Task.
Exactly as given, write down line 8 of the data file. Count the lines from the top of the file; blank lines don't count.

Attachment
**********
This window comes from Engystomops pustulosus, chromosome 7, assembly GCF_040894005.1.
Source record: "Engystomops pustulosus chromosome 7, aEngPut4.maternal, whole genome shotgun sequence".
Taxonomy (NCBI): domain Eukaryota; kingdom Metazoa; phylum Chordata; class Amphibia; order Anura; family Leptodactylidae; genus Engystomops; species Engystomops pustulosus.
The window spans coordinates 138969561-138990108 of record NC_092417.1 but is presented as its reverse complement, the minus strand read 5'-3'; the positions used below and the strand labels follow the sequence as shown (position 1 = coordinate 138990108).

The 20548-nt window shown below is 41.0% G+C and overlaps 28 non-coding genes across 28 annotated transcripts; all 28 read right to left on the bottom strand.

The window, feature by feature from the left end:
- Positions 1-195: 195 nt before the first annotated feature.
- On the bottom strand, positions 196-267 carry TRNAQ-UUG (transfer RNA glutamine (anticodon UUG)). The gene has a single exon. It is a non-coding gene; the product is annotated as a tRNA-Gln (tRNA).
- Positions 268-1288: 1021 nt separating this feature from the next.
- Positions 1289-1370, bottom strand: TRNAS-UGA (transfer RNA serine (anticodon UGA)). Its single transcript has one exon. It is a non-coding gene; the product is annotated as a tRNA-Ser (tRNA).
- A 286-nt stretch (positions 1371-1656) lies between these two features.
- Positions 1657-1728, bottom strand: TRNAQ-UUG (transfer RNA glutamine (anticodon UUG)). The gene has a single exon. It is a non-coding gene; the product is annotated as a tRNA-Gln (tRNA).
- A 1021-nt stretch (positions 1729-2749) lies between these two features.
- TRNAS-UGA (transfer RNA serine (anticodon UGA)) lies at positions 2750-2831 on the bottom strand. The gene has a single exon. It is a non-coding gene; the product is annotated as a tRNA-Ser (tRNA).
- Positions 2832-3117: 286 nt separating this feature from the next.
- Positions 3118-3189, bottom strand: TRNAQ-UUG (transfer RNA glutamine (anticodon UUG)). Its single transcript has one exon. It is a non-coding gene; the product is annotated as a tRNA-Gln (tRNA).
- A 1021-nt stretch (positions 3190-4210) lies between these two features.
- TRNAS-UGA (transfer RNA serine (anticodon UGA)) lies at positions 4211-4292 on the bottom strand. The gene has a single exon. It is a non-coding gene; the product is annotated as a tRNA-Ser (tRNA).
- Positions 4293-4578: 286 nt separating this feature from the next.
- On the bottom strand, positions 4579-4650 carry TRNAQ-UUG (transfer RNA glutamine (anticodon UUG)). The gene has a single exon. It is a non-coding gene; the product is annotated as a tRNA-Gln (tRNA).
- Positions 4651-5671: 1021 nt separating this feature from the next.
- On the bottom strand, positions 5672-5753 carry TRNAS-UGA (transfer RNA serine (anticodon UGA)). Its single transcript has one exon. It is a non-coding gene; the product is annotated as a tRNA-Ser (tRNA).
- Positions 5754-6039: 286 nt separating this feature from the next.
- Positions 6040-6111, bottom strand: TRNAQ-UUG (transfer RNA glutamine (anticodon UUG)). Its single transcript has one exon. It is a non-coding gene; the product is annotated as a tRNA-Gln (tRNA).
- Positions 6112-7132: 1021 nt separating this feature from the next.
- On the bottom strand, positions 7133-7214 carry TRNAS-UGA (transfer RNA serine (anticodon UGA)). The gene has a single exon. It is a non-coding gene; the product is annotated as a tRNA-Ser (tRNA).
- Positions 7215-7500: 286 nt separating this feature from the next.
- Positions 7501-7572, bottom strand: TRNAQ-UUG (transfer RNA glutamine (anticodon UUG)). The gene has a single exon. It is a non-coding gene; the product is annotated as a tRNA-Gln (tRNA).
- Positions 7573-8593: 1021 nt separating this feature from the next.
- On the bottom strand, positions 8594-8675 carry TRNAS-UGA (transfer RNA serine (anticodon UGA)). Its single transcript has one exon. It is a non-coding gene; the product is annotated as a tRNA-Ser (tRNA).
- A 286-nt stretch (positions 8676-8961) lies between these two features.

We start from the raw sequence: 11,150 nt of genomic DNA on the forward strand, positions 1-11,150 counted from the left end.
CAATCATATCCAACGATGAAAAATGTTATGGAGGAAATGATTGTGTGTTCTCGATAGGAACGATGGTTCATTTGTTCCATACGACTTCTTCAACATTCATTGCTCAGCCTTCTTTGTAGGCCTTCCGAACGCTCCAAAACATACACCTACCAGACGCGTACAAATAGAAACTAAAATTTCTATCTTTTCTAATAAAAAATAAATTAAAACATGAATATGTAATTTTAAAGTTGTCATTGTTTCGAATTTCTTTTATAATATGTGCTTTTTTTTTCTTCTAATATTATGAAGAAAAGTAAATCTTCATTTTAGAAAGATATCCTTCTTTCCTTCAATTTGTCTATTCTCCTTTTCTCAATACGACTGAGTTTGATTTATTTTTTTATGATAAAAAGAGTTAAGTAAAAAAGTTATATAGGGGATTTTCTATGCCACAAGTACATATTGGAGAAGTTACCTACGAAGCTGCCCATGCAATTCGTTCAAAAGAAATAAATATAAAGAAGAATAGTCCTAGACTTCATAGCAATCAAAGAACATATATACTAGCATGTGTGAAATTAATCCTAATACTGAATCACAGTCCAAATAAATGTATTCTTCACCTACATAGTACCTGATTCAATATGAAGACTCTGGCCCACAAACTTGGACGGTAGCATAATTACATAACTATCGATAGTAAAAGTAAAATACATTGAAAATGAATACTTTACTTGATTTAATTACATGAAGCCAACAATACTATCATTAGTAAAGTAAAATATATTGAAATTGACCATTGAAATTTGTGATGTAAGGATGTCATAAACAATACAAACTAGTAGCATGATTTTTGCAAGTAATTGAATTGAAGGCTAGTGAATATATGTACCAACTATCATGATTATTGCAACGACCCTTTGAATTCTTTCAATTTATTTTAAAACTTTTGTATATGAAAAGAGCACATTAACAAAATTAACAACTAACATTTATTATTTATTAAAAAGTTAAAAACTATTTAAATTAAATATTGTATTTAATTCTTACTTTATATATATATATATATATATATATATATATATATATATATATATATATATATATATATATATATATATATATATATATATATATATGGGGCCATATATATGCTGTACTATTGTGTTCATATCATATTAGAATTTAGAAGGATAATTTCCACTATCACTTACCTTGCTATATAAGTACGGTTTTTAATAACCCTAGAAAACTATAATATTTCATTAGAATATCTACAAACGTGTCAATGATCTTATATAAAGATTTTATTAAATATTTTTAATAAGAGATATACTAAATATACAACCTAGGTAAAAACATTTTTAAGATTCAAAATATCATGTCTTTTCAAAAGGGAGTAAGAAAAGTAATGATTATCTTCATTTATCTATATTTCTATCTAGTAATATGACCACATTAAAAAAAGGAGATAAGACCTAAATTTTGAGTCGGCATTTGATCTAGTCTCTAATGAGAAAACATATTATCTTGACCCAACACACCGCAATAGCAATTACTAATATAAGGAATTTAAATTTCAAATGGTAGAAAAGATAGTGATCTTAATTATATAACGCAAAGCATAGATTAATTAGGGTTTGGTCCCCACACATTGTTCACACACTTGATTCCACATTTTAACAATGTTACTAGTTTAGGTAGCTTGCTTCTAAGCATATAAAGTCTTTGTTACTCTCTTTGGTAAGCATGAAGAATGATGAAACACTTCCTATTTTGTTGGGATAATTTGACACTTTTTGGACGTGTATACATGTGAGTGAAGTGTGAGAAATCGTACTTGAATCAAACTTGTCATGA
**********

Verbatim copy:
- On the bottom strand, positions 196-267 carry TRNAQ-UUG (transfer RNA glutamine (anticodon UUG)). The gene has a single exon. It is a non-coding gene; the product is annotated as a tRNA-Gln (tRNA).